The bulk of the ‘admin’ that comes along with being a contractor can be handled by an accountant. They will usually charge you a monthly fee but it’s well worth it.
They will submit VAT Returns, Self Assessment Returns, Corporation Tax Returns and annual Companies House filing on your behalf. You will usually need to log in to a portal once or twice a month and provide information like expenses and categorise income/outgoings.
With this information, they will give you an accounts document each month confirming how much you can take out the company account and how much you should leave in.
Umbrella vs Limited Company
One of the first decisions you will need to make is to whether you would like to operate under an Umbrella or through your own Limited Company.
If you decide to set up your own Limited company, you will be the director and will be ultimately responsible for everything, from complying with regulations like IR35 to ensuring all tax payments and returns are submitted.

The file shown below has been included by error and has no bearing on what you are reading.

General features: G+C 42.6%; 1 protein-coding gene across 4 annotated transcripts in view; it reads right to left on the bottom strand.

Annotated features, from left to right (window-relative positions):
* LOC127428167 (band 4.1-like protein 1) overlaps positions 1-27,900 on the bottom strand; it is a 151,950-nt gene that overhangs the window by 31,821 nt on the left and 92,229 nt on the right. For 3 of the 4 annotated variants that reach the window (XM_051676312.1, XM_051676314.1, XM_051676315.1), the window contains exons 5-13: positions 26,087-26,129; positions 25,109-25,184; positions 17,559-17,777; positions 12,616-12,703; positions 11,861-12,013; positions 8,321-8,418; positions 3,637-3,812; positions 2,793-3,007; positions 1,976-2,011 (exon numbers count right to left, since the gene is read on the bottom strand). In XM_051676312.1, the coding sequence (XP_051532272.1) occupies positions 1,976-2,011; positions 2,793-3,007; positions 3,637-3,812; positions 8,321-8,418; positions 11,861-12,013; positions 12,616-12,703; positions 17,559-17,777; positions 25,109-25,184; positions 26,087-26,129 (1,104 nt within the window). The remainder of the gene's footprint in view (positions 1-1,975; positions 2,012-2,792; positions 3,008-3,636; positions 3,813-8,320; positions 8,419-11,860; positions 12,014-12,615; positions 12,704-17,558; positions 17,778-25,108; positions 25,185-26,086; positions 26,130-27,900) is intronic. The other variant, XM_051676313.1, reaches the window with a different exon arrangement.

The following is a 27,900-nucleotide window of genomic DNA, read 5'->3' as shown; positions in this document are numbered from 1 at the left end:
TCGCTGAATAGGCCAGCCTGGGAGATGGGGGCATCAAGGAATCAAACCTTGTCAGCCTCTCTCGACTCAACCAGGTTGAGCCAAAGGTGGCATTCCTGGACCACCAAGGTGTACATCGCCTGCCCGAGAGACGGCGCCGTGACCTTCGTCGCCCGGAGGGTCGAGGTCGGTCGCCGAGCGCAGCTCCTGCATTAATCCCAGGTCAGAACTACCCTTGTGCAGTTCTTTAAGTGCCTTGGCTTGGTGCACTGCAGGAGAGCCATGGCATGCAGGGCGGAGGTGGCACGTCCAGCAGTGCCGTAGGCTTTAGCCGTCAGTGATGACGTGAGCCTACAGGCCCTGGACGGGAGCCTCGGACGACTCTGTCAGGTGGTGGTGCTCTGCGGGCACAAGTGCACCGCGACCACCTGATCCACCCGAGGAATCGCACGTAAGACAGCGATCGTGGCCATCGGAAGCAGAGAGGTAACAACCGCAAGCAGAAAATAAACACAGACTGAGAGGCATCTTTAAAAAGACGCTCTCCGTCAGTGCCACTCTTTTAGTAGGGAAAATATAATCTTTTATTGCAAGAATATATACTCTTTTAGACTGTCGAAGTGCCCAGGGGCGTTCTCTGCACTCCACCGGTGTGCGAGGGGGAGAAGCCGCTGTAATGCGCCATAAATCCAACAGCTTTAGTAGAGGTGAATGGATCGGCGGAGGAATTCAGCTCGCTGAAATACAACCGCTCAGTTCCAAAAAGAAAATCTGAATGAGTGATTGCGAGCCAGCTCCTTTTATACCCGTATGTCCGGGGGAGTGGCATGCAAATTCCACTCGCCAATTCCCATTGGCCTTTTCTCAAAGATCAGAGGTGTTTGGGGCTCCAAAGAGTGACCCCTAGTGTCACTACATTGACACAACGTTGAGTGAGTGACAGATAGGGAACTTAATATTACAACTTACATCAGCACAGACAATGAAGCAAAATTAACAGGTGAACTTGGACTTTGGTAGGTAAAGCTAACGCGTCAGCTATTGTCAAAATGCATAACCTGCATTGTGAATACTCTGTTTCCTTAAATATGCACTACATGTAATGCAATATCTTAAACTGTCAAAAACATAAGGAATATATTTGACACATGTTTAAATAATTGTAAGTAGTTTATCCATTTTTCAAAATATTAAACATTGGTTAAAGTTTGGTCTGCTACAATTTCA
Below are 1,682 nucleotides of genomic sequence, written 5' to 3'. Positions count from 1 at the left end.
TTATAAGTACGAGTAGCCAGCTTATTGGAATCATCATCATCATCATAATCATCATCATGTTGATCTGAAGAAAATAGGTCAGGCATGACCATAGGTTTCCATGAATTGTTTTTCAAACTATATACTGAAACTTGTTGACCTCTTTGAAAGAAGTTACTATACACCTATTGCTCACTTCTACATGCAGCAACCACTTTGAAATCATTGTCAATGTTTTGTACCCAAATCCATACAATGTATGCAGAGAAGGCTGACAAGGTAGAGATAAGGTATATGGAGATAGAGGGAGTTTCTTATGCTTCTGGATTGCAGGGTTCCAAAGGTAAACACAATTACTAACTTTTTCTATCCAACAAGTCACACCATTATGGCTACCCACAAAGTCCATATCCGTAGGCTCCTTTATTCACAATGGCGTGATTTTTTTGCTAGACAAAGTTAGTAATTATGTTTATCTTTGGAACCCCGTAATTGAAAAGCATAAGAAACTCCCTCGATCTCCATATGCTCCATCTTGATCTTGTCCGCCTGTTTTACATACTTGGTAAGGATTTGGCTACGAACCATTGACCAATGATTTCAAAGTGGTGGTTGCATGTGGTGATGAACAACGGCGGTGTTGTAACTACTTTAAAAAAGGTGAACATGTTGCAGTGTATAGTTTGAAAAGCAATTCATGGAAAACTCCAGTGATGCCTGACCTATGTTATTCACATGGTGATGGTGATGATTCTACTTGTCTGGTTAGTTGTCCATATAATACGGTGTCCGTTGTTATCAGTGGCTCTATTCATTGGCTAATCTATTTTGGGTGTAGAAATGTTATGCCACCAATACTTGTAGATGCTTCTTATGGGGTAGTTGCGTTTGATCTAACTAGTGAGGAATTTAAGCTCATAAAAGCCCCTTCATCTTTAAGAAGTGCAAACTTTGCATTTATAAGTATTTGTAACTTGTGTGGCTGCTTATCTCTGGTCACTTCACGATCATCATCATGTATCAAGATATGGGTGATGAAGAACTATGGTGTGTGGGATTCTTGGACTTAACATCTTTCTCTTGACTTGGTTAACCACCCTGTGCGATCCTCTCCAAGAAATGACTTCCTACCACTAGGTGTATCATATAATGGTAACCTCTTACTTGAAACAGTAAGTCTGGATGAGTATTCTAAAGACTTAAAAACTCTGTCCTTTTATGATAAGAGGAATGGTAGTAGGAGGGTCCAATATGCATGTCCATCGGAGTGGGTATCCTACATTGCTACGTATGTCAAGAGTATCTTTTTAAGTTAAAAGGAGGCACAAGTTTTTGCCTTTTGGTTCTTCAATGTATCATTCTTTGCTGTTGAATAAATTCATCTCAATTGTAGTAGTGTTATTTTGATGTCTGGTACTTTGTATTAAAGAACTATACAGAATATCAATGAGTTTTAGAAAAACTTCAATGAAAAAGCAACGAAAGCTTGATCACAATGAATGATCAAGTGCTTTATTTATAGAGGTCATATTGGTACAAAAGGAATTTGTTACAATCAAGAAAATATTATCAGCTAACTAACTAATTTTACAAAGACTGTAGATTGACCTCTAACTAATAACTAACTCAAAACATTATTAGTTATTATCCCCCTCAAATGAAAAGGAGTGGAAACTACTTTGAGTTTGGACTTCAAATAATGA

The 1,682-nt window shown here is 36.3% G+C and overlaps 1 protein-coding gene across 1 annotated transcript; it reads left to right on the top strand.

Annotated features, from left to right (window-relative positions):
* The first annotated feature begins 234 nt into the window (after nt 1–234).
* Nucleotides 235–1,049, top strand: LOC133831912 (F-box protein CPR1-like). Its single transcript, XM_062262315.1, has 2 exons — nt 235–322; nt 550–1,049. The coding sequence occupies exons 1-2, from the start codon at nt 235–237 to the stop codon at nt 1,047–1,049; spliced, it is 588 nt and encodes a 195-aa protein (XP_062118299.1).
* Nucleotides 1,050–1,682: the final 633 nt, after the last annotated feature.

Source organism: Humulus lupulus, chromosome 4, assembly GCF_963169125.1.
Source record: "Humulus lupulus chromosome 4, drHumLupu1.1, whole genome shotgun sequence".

As the director, you will receive dividends from profits, on top of the income you receive as an employee of the Limited Company.
A less daunting option is to operate under an Umbrella company. You will typically pay a monthly fee to become an employee of an agency, they will take care of payments and in return, you will need to fill in timesheets for the hours you have worked.
The key difference here is you an an employee only, and as such, you don’t have the full responsibilities of a director and aren’t required to do things mentioned above.
There is a lot of different types of tax you will be exposed to. Some are related the company itself and others to you as an individual.